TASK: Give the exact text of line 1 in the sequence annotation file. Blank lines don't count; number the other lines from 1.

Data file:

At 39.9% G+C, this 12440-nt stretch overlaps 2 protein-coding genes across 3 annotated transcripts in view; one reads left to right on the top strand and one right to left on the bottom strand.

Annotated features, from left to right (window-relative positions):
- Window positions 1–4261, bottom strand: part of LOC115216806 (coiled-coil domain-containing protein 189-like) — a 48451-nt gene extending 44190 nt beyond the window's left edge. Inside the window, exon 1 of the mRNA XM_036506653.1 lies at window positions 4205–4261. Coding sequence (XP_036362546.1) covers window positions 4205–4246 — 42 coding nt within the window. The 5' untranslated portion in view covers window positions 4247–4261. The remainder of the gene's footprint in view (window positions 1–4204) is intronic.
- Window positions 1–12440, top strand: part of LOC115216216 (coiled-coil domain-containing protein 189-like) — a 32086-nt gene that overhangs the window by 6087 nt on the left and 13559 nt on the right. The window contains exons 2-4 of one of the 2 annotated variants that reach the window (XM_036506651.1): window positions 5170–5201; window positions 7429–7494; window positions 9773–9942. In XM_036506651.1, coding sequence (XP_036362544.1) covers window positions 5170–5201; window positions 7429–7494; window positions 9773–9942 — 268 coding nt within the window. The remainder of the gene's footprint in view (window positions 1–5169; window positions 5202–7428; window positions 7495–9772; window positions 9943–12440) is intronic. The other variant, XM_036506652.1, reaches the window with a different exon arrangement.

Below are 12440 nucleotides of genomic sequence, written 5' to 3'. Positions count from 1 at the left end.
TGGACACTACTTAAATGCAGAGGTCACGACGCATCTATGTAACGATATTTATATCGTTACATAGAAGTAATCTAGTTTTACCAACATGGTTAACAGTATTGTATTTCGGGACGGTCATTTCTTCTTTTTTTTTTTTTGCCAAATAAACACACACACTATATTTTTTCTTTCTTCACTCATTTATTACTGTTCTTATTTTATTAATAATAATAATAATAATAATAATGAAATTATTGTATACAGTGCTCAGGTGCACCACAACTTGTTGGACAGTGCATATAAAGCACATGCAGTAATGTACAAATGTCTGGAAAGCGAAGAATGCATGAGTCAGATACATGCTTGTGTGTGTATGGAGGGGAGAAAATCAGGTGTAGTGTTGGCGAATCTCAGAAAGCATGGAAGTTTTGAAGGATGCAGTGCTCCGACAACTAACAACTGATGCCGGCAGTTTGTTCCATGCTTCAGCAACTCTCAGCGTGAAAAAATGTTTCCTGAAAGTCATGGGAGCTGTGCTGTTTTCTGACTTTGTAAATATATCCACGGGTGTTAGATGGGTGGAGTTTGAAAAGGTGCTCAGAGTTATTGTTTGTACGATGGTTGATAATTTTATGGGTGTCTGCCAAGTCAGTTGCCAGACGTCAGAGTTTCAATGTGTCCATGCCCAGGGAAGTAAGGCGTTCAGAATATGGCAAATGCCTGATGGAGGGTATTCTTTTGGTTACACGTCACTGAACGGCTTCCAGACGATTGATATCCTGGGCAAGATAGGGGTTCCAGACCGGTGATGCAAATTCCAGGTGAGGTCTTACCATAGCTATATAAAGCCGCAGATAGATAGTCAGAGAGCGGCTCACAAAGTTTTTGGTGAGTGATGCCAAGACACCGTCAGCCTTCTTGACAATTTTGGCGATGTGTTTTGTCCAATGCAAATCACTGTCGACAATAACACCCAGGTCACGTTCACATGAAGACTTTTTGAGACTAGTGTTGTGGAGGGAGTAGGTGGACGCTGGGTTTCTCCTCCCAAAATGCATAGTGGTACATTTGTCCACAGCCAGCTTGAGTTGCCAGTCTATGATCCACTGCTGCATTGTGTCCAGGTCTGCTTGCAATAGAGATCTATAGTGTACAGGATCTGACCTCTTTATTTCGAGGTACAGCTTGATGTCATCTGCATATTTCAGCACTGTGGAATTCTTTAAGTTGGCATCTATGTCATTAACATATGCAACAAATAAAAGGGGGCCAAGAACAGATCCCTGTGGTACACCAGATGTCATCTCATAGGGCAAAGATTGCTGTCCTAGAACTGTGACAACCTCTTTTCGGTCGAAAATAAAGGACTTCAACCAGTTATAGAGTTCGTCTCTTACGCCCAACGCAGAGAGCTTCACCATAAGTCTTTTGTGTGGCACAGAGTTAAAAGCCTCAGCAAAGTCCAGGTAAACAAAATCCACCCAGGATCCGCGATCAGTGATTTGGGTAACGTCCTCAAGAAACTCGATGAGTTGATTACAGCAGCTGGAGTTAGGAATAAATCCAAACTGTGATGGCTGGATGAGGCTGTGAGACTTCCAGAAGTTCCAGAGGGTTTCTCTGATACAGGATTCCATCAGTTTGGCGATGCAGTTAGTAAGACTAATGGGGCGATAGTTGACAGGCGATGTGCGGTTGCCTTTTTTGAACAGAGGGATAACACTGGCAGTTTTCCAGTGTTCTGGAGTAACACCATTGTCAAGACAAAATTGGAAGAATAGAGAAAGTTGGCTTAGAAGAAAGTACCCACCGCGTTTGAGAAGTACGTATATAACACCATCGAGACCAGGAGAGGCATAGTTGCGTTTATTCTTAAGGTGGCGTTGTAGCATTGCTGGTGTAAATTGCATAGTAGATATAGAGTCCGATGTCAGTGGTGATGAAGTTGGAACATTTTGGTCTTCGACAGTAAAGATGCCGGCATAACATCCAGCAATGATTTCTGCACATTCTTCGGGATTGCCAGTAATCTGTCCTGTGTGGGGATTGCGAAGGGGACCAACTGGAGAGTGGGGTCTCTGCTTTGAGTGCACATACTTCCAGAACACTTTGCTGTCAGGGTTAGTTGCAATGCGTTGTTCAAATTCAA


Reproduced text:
At 39.9% G+C, this 12440-nt stretch overlaps 2 protein-coding genes across 3 annotated transcripts in view; one reads left to right on the top strand and one right to left on the bottom strand.